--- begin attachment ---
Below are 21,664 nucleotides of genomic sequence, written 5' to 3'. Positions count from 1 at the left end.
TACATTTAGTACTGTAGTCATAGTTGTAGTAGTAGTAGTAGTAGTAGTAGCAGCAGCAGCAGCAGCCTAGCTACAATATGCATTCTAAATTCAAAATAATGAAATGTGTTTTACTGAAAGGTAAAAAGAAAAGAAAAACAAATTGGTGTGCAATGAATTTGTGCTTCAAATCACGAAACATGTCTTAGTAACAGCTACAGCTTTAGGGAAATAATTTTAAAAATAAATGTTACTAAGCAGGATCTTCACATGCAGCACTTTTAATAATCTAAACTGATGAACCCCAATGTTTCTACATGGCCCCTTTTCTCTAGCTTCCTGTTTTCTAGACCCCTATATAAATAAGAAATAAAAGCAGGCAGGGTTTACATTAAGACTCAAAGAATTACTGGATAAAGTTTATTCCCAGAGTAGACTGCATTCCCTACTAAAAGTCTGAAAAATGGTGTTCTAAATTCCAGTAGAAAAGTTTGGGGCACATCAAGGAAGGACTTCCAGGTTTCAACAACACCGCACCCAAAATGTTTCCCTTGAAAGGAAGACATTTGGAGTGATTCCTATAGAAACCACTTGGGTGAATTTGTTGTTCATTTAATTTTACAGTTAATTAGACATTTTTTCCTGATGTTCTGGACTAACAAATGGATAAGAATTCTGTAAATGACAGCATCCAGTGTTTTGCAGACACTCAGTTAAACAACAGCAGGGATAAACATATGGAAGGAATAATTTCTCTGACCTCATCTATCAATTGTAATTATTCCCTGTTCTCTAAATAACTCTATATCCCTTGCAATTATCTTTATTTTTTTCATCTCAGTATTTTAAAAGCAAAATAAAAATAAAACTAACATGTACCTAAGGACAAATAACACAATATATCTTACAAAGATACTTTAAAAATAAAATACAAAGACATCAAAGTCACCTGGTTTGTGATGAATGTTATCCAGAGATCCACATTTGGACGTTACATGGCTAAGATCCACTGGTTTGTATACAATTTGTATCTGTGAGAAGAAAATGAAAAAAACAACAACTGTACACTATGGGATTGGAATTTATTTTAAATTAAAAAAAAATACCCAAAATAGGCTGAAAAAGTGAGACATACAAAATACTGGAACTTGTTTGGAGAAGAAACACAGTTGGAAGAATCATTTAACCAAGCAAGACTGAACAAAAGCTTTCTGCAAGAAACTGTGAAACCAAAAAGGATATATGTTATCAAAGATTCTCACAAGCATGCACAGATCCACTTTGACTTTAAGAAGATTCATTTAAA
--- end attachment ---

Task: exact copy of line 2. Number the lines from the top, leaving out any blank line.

TACATTTAGTACTGTAGTCATAGTTGTAGTAGTAGTAGTAGTAGTAGTAGCAGCAGCAGCAGCAGCCTAGCTACAATATGCATTCTAAATTCAAAATAATGAAATGTGTTTTACTGAAAGGTAAAAAGAAAAGAAAAACAAATTGGTGTGCAATGAATTTGTGCTTCAAATCACGAAACATGTCTTAGTAACAGCTACAGCTTTAGGGAAATAATTTTAAAAATAAATGTTACTAAGCAGGATCTTCACATGCAGCACTTTTAATAATCTAAACTGATGAACCCCAATGTTTCTACATGGCCCCTTTTCTCTAGCTTCCTGTTTTCTAGACCCCTATATAAATAAGAAATAAAAGCAGGCAGGGTTTACATTAAGACTCAAAGAATTACTGGATAAAGTTTATTCCCAGAGTAGACTGCATTCCCTACTAAAAGTCTGAAAAATGGTGTTCTAAATTCCAGTAGAAAAGTTTGGGGCACATCAAGGAAGGACTTCCAGGTTTCAACAACACCGCACCCAAAATGTTTCCCTTGAAAGGAAGACATTTGGAGTGATTCCTATAGAAACCACTTGGGTGAATTTGTTGTTCATTTAATTTTACAGTTAATTAGACATTTTTTCCTGATGTTCTGGACTAACAAATGGATAAGAATTCTGTAAATGACAGCATCCAGTGTTTTGCAGACACTCAGTTAAACAACAGCAGGGATAAACATATGGAAGGAATAATTTCTCTGACCTCATCTATCAATTGTAATTATTCCCTGTTCTCTAAATAACTCTATATCCCTTGCAATTATCTTTATTTTTTTCATCTCAGTATTTTAAAAGCAAAATAAAAATAAAACTAACATGTACCTAAGGACAAATAACACAATATATCTTACAAAGATACTTTAAAAATAAAATACAAAGACATCAAAGTCACCTGGTTTGTGATGAATGTTATCCAGAGATCCACATTTGGACGTTACATGGCTAAGATCCACTGGTTTGTATACAATTTGTATCTGTGAGAAGAAAATGAAAAAAACAACAACTGTACACTATGGGATTGGAATTTATTTTAAATTAAAAAAAAATACCCAAAATAGGCTGAAAAAGTGAGACATACAAAATACTGGAACTTGTTTGGAGAAGAAACACAGTTGGAAGAATCATTTAACCAAGCAAGACTGAACAAAAGCTTTCTGCAAGAAACTGTGAAACCAAAAAGGATATATGTTATCAAAGATTCTCACAAGCATGCACAGATCCACTTTGACTTTAAGAAGATTCATTTAAA